The UK’s deadliest wildlife

The UK is not renowned for being a particularly dangerous country, especially when it comes to its wildlife. However there are a select few organisms that can still be described as deadly, whether it is to humans or other organisms. The term deadly is obviously subjective, so the organisms on this list are determined as such by both their potential and realised danger to both humans and other wildlife.

The first entry we have comes in plant form. The Aconitum plant genus, also known as Devil’s Helmet, Wolfsbane, Monkshood and the Queen of Poisons (an impressive title to be sure), is found to grow in many gardens in the UK. Fatalities are not common, but are documented. Part of the buttercup family, and comprised of roughly 250 species, the most poisonous part of the plant is the roots, which if ingested can cause death in just a few hours. Violent vomiting and diarrhoea are usually followed by death by heart failure. The leaves are less toxic than the roots, but can still cause strong stomach upsets. So take care if you are planning on picking your own salad.
Aconitum_napellus_JPG1a

Next we have something more sizeable and unexpected. The killer whale (Orcinus orca), also known as the orca, belies its name by being the largest member of the dolphin family, not whale. Weighing up to 6.5 tonnes, these apex predators are not know to attack humans. They do however pose a threat to several aquatic organisms, including seals, sealions, seabirds and even other whales. Armed with teeth up to 4 inches long and the ability to echolocate their prey, they possess a ferocious arsenal, which coupled with their speed and power makes them extremely well adapted predators.
1024px-Killerwhales_jumping

With a name alone that can instill fear, the Portuguese man o’war (Physalia physalis) will be familiar to many, but not by association to our quaint little island. Occasional visitors to the south coast, the Portugues man o’war is not a jellyfish, or even a single organism, but in fact a collection of polyps which together comprise an animal known as a siphonphore. Stings are rarely fatal, but are reported to be extremely painful. The tentacles can also sting after the organism has died and washed up on a beach!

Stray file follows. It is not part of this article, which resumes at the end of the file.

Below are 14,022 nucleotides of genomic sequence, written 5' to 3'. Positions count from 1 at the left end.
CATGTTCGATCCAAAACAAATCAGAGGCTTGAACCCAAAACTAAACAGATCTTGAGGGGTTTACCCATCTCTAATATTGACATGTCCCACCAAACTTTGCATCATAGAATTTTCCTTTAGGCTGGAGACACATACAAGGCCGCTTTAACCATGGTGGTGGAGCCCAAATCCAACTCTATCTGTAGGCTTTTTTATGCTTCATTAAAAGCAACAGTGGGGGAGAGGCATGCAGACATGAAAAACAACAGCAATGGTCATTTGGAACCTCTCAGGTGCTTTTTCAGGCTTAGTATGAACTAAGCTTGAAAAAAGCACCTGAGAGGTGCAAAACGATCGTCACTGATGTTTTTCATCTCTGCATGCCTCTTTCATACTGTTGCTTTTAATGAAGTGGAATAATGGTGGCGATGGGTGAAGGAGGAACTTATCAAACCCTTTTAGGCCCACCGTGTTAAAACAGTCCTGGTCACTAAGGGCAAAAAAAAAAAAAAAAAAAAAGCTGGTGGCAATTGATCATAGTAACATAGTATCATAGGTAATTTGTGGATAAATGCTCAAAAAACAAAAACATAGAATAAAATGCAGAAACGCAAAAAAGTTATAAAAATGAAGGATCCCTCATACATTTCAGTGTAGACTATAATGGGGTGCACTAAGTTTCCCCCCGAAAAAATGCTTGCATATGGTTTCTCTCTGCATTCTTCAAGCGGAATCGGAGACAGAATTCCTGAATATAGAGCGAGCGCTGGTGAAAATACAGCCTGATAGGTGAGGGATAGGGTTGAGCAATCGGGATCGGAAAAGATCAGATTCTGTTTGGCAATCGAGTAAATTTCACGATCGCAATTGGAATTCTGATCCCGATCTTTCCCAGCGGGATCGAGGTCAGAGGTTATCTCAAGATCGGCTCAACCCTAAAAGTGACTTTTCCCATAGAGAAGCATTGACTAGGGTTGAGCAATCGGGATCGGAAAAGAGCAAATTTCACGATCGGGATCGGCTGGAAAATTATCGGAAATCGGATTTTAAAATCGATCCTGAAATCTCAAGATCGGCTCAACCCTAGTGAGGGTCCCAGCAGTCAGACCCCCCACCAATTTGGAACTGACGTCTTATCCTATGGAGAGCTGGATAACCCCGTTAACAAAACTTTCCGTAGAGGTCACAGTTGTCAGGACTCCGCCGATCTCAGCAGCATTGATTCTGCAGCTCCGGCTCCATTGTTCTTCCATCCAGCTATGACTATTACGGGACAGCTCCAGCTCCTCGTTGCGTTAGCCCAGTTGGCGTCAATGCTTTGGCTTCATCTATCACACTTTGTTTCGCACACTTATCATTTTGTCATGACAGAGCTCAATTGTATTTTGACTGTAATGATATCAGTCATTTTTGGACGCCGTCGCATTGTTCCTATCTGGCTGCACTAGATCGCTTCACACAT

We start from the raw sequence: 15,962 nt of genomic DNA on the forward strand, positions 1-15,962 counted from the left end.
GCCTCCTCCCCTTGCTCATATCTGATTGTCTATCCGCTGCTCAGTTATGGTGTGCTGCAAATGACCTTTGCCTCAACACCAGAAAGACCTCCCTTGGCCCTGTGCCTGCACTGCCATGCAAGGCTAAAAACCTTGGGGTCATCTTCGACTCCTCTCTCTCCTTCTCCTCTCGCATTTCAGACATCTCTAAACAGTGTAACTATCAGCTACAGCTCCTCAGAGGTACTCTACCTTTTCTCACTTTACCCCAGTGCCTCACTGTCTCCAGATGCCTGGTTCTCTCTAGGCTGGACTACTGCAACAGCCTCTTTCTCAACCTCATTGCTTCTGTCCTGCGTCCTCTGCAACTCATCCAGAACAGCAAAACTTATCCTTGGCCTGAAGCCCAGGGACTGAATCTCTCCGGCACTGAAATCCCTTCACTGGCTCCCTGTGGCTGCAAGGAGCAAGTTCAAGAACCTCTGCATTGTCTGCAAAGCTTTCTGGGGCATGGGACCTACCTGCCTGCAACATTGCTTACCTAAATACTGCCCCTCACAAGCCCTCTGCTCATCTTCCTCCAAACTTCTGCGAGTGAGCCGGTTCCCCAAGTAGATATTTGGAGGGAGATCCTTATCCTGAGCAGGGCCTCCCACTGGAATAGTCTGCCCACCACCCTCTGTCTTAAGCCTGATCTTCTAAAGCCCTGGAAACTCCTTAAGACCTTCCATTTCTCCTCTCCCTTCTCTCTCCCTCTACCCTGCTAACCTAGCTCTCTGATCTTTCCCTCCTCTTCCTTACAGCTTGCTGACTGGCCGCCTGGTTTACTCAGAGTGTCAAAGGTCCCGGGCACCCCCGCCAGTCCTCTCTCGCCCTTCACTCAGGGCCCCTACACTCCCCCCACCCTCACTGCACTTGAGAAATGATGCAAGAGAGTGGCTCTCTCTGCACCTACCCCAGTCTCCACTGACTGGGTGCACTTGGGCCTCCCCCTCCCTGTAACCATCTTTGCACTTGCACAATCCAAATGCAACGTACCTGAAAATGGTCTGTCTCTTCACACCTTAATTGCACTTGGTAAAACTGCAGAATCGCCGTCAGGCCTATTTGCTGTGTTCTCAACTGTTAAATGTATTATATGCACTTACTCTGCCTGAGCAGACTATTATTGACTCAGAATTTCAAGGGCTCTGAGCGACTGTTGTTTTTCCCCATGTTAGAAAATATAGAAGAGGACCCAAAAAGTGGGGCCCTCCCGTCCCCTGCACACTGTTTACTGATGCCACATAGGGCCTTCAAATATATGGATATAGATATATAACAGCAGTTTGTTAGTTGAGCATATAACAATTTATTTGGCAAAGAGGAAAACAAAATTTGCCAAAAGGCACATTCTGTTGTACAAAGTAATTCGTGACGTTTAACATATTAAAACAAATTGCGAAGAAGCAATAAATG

portuguese man of war

Finally we end on a familiar face. The adder (Vipera berus), one of only 2 species of snake to survive in Britain, does contain enough venom to kill a human (although unlikely in a healthy adult), but there has not been a reported death from a bite since 1975. This is down to a combination of advances in antivenom, a reticence for the animal to bite unless threatened, and declining numbers due to habitat destruction.
Adder_Defence

Although there are certainly many countries that contain more dangerous wildlife than the UK, wherever life exists, threat exists with it.

References

BBC News, (2014). How dangerous is Devil’s Helmet?. [online] Available at: http://www.bbc.com/news/blogs-magazine-monitor-29949275 [Accessed 28 Jan. 2015].

Forestry.gov.uk, (2015). Adder. [online] Available at: http://www.forestry.gov.uk/forestry/adder [Accessed 1 Feb. 2015].

National Geographic, (2015). Killer Whales (Orcas), Killer Whale Pictures, Killer Whale Facts – National Geographic. [online] Available at: http://animals.nationalgeographic.com/animals/mammals/killer-whale/ [Accessed 28 Jan. 2015].

National Geographic, (2015). Portuguese Man-of-Wars, Portuguese Man-of-War Pictures, Portuguese Man-of-War Facts – National Geographic. [online] Available at: http://animals.nationalgeographic.com/animals/invertebrates/portuguese-man-of-war/ [Accessed 28 Jan. 2015].

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Jamie Graham

Jamie Graham

I have recently completed my Master's in Biodiversity, Evolution and Conservation at UCL. I have a passion for nature and enjoy writing!
Jamie Graham

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